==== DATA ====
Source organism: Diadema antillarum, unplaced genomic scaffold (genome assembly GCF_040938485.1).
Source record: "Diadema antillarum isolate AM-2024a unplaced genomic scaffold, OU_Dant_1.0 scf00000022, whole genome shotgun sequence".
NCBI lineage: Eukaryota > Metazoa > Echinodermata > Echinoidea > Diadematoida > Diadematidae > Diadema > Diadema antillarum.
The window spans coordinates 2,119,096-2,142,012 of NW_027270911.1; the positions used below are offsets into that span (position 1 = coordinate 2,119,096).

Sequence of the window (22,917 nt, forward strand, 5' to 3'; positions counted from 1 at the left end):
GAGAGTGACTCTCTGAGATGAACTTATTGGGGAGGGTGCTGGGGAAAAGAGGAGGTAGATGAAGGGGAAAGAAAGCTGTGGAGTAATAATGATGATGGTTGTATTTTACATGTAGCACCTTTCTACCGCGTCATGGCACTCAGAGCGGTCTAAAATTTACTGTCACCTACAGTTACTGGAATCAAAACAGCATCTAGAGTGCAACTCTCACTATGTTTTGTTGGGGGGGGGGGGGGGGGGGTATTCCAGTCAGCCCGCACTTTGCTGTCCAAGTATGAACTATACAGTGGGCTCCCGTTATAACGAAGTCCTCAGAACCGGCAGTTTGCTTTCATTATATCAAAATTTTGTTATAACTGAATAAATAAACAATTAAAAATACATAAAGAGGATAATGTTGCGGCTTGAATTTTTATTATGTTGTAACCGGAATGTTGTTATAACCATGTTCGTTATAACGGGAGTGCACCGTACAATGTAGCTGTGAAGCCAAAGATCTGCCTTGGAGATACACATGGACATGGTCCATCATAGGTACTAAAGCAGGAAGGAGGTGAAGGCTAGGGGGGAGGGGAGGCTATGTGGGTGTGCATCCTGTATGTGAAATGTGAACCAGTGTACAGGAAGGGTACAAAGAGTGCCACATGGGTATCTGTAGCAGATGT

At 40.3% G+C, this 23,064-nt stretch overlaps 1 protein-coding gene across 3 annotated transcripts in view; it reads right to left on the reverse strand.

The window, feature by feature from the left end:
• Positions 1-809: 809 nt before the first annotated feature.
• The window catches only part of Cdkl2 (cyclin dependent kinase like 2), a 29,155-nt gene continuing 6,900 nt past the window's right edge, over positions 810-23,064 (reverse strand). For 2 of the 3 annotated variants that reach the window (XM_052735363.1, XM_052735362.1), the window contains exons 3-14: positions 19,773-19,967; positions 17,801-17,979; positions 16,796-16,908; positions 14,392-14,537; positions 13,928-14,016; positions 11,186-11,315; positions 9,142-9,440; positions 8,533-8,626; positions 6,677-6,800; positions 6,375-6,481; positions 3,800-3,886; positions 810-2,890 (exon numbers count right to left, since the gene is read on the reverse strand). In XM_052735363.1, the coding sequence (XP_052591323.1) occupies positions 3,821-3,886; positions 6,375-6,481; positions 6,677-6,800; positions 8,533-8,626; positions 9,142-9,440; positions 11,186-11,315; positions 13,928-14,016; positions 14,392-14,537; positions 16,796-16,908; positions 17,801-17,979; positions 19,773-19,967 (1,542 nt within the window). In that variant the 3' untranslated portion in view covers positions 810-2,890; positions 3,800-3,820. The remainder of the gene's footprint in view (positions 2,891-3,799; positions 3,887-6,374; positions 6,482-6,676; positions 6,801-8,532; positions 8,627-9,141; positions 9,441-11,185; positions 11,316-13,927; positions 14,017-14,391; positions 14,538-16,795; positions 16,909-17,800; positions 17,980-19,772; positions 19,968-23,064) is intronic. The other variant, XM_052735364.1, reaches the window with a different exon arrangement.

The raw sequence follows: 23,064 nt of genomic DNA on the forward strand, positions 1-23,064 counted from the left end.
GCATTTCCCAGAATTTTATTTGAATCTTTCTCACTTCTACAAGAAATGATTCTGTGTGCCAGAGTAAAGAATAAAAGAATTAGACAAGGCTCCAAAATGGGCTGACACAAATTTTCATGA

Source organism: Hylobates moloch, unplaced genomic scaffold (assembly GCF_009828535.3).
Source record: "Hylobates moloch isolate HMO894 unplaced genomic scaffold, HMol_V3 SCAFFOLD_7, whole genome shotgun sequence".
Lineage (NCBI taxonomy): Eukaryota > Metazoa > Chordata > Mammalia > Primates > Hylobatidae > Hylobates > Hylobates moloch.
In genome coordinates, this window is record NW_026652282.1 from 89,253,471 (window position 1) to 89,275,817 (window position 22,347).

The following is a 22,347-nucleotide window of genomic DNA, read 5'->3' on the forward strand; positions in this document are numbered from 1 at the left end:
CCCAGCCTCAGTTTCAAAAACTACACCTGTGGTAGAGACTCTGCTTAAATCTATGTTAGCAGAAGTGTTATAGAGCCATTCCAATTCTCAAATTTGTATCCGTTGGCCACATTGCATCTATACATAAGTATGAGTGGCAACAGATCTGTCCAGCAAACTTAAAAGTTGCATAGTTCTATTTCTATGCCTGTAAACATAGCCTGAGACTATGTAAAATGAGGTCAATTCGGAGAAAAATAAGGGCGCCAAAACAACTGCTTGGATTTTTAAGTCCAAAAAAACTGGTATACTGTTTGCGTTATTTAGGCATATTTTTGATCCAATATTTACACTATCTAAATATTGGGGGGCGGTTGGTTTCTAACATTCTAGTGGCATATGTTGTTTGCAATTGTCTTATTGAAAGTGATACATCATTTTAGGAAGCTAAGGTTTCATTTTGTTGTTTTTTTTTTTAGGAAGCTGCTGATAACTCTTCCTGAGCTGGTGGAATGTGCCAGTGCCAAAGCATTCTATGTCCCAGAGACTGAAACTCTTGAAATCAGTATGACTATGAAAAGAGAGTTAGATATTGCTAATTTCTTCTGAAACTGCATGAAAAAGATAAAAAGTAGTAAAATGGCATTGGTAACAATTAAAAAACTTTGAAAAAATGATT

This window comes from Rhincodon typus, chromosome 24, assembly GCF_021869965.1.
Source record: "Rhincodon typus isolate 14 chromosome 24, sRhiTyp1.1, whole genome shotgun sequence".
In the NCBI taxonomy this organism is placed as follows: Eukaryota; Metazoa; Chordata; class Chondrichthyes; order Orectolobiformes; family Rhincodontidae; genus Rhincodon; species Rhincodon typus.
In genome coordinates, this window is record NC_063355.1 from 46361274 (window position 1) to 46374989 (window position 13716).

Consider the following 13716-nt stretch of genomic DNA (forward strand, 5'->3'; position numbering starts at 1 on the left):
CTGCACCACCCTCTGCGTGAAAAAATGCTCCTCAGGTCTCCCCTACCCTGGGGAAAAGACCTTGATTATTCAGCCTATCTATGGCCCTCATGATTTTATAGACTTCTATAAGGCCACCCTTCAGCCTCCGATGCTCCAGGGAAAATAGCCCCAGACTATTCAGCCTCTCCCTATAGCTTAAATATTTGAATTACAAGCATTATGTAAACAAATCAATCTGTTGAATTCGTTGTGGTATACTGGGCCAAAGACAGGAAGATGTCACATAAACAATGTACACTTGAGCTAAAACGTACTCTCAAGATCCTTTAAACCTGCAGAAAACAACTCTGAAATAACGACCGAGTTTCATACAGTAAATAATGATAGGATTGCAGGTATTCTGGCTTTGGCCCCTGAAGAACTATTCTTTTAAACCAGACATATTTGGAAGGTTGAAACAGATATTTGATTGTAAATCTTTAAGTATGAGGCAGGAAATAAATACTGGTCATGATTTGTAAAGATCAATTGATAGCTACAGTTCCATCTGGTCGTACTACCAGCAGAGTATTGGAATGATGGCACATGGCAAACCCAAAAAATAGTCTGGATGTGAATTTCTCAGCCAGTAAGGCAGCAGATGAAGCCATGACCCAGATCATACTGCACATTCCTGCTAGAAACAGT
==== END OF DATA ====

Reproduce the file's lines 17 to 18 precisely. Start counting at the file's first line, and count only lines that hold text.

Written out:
The following is a 22,347-nucleotide window of genomic DNA, read 5'->3' on the forward strand; positions in this document are numbered from 1 at the left end:
CCCAGCCTCAGTTTCAAAAACTACACCTGTGGTAGAGACTCTGCTTAAATCTATGTTAGCAGAAGTGTTATAGAGCCATTCCAATTCTCAAATTTGTATCCGTTGGCCACATTGCATCTATACATAAGTATGAGTGGCAACAGATCTGTCCAGCAAACTTAAAAGTTGCATAGTTCTATTTCTATGCCTGTAAACATAGCCTGAGACTATGTAAAATGAGGTCAATTCGGAGAAAAATAAGGGCGCCAAAACAACTGCTTGGATTTTTAAGTCCAAAAAAACTGGTATACTGTTTGCGTTATTTAGGCATATTTTTGATCCAATATTTACACTATCTAAATATTGGGGGGCGGTTGGTTTCTAACATTCTAGTGGCATATGTTGTTTGCAATTGTCTTATTGAAAGTGATACATCATTTTAGGAAGCTAAGGTTTCATTTTGTTGTTTTTTTTTTTAGGAAGCTGCTGATAACTCTTCCTGAGCTGGTGGAATGTGCCAGTGCCAAAGCATTCTATGTCCCAGAGACTGAAACTCTTGAAATCAGTATGACTATGAAAAGAGAGTTAGATATTGCTAATTTCTTCTGAAACTGCATGAAAAAGATAAAAAGTAGTAAAATGGCATTGGTAACAATTAAAAAACTTTGAAAAAATGATT